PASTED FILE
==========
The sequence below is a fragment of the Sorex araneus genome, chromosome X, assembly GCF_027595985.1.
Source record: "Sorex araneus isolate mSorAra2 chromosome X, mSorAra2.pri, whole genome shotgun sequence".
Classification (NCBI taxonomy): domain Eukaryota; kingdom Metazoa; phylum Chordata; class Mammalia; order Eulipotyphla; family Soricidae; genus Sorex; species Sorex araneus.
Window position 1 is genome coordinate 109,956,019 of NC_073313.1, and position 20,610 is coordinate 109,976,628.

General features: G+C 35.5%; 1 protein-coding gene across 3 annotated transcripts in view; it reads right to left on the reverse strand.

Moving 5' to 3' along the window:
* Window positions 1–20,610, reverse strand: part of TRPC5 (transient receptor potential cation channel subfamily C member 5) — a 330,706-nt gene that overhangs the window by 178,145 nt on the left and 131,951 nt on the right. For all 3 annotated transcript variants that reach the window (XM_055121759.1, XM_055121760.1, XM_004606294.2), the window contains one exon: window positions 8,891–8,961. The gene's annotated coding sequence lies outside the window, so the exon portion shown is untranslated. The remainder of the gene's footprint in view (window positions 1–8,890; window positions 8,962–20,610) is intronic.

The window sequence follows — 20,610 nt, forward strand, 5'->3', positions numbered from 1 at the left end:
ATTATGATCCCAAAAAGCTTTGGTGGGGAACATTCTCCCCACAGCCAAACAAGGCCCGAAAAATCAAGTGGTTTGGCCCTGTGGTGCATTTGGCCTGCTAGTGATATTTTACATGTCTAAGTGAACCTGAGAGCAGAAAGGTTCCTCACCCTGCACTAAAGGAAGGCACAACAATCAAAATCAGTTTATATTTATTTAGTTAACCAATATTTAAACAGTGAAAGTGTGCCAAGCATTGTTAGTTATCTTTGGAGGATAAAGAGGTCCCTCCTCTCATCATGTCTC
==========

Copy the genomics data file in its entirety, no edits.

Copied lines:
The sequence below is a fragment of the Sorex araneus genome, chromosome X, assembly GCF_027595985.1.
Source record: "Sorex araneus isolate mSorAra2 chromosome X, mSorAra2.pri, whole genome shotgun sequence".
Classification (NCBI taxonomy): domain Eukaryota; kingdom Metazoa; phylum Chordata; class Mammalia; order Eulipotyphla; family Soricidae; genus Sorex; species Sorex araneus.
Window position 1 is genome coordinate 109,956,019 of NC_073313.1, and position 20,610 is coordinate 109,976,628.

General features: G+C 35.5%; 1 protein-coding gene across 3 annotated transcripts in view; it reads right to left on the reverse strand.

Moving 5' to 3' along the window:
* Window positions 1–20,610, reverse strand: part of TRPC5 (transient receptor potential cation channel subfamily C member 5) — a 330,706-nt gene that overhangs the window by 178,145 nt on the left and 131,951 nt on the right. For all 3 annotated transcript variants that reach the window (XM_055121759.1, XM_055121760.1, XM_004606294.2), the window contains one exon: window positions 8,891–8,961. The gene's annotated coding sequence lies outside the window, so the exon portion shown is untranslated. The remainder of the gene's footprint in view (window positions 1–8,890; window positions 8,962–20,610) is intronic.

The window sequence follows — 20,610 nt, forward strand, 5'->3', positions numbered from 1 at the left end:
ATTATGATCCCAAAAAGCTTTGGTGGGGAACATTCTCCCCACAGCCAAACAAGGCCCGAAAAATCAAGTGGTTTGGCCCTGTGGTGCATTTGGCCTGCTAGTGATATTTTACATGTCTAAGTGAACCTGAGAGCAGAAAGGTTCCTCACCCTGCACTAAAGGAAGGCACAACAATCAAAATCAGTTTATATTTATTTAGTTAACCAATATTTAAACAGTGAAAGTGTGCCAAGCATTGTTAGTTATCTTTGGAGGATAAAGAGGTCCCTCCTCTCATCATGTCTC